Have you ever thought that driving from UK to Spain will be a great route for a road trip? Or are you moving to Spain and thinking to drive down your car as well? Here are some tips on how to make your journey easier and what to expect from an over 2000+km drive.
The Channel Crossing:
Depending on how much you want to drive and which area of the UK you are starting your journey from, there are a few options on which is the best route to take, as the UK is connected to France from quite a few cities along the coast. My recommended options would be the following 4 routes:
Dover to Calais
If you start your trip from London, this route might be the easiest for you. The drive to Dover takes only around 1,5 hours and the crossing is very fast as well. If you choose to cross via the Eurotunnel, you will get to France in about half an hour. If you choose to cross via the ferry, then your journey will be longer (but cheaper).
Portsmouth to Santander/Bilbao
This is the most direct route to Spain but also the longest, as you will have to spend 28 hours on the ferry. The crossing can be quite rough, especially during the night, when the ferry sails over the Bay of Biscay. Overall however, this is the best route if you are not keen on driving very long distances and if you want to save money on petrol as well.
Poole to Cherbourg
With only a 4 hours crossing and good sailing times, Poole is another great place to start your journey from. The ferry leaves every morning at 8AM, arriving to Cherbourg at 12PM (1PM local time). You can properly wake up while having a good breakfast and coffee before embarking on the drive to Spain.
Plymouth to Roscoff
The advantage of choosing either the Poole to Cherbourg or Plymouth to Roscoff routes is that you will save time by avoiding Paris and reaching the motorway towards the North of Spain faster. The Plymouth to Roscoff crossing is an overnight one, takes 8 hours and arrives in France at the early hours of the morning.
Depending on which route you take, the ferries will have more facilities than others. For example, the least comfortable route, in my opinion, is the Dover – Calais crossing. The ferries don’t have enough seats and I ended up sleeping on the floor.
For longer crossings, such as the Portsmouth to Santander or Bilbao, you will have to book a cabin as well, otherwise you won’t be able to buy a ticket. And it’s understandable, for 28 hours of crossing. All ferries have restaurants on board, usually a self-service one and a bar. There will be a daily menu with a few dishes to choose from. The price of a meal is around £10, and from my experience, the food is very good. My favourite was the coq au vin, from Baie de Seine ferry – on the Portsmouth to Santander route. The chefs on the boats are all French (as most of the routes are operated by Brittany Ferries) and they cook the food in big quantities. It might not look good on the plate but it’s delicious!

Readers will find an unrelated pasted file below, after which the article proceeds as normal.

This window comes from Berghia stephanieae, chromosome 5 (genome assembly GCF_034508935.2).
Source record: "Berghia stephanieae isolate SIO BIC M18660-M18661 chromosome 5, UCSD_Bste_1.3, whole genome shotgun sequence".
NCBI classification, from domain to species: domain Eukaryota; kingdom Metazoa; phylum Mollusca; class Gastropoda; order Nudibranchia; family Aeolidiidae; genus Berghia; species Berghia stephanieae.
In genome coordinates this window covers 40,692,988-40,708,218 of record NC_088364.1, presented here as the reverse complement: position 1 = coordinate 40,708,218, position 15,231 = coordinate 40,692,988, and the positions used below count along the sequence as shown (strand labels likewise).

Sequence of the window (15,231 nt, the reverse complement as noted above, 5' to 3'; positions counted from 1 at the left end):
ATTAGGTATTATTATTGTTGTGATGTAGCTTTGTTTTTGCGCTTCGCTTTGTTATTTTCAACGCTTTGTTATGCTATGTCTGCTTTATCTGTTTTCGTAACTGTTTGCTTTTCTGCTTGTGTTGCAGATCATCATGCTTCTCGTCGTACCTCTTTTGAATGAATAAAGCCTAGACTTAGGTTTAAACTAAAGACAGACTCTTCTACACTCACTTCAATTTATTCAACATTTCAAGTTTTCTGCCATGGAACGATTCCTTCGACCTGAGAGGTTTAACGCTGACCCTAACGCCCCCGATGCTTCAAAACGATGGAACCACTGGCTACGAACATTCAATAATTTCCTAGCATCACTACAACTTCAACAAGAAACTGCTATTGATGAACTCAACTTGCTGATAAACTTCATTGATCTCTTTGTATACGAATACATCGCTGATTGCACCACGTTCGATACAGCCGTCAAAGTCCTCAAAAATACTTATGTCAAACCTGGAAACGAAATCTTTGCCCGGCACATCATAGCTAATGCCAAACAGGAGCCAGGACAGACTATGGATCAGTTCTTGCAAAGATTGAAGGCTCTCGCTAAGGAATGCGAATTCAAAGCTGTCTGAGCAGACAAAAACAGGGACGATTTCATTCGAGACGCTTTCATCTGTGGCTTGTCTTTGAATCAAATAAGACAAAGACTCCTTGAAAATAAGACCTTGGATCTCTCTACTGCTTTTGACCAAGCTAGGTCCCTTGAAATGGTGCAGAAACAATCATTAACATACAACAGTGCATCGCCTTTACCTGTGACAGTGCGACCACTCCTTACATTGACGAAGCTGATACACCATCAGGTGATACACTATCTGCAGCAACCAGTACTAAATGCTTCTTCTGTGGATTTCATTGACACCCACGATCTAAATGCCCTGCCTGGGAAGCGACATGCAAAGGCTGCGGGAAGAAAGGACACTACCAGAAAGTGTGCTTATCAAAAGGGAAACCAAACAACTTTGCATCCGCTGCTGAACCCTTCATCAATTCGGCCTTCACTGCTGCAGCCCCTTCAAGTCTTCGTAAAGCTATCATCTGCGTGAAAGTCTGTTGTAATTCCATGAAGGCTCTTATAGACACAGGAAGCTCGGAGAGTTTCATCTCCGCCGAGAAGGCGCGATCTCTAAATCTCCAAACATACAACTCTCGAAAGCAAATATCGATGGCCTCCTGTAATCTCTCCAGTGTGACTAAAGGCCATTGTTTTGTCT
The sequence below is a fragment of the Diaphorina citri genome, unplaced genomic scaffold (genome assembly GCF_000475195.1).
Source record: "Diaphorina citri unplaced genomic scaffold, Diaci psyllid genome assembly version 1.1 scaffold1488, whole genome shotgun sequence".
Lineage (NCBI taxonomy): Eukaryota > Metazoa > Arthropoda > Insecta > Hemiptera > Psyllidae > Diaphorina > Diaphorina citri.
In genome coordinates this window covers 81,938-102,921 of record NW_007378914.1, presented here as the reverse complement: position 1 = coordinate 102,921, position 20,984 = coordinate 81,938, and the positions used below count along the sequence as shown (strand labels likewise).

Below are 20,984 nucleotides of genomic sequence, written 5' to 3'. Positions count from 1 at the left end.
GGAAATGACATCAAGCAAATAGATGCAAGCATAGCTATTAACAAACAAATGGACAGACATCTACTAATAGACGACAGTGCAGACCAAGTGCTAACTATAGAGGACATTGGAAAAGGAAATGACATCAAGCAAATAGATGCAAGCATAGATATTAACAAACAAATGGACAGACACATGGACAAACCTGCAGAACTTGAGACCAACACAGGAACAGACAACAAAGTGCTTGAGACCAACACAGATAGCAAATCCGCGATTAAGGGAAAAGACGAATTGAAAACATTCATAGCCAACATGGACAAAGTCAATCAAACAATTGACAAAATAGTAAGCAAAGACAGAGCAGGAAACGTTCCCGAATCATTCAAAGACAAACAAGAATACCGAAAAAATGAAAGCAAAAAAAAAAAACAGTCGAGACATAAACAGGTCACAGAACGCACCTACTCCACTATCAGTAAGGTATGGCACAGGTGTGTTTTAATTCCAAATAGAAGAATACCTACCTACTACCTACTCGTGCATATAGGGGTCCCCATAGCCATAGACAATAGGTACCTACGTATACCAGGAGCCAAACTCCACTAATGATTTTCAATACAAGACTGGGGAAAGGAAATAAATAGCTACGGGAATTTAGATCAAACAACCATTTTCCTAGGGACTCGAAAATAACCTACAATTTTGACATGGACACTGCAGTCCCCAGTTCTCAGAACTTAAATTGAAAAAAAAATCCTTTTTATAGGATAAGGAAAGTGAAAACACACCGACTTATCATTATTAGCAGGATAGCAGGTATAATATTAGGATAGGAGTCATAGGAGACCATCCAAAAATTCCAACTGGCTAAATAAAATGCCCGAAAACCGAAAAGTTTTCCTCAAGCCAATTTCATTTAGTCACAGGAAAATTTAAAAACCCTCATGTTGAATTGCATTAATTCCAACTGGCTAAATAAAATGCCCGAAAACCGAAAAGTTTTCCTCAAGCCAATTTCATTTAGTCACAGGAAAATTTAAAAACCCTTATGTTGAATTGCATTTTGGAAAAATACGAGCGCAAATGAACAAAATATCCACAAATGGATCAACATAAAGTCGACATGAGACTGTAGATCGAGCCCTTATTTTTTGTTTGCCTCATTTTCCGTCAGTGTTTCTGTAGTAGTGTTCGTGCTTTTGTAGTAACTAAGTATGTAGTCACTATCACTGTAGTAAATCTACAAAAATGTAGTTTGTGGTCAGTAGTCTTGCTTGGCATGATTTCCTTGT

How to score a cheap ferry to France ticket
The South of England ferry routes to France are operated exclusive by Brittany Ferries, and it might seem impossible to get a cheaper ticket. But it’s not. Brittany Ferries has plenty of offers, especially for return ferry crossings to France but also to holiday trips to Spain. Here’s how to find cheaper ferry tickets to France:
First of all, do not check the ferry comparison websites as they will give you the full price you would pay directly with Brittany Ferries, if not more. Access the Brittany Ferries website but don’t use to booking engine that you will find on the home page. Instead, access their special offers page, which you can find by clicking on this link. Click on the offer you are best interested in and use the booking form that loads on the offer’s page.
You will not get any offer if you book directly on the homepage. I have booked many tickets to cross the channel as I used to go to France quite often. Living right next to the harbour in Poole made it very attractive for me to go to France to buy wine and cheese. And macarons!
The Best Routes to drive from England to Spain
I have drove from England the Spain quite a few times, and these are my recommended routes. I will set Malaga as the destination because that was my personal experience.
Poole to Cherbourg to Malaga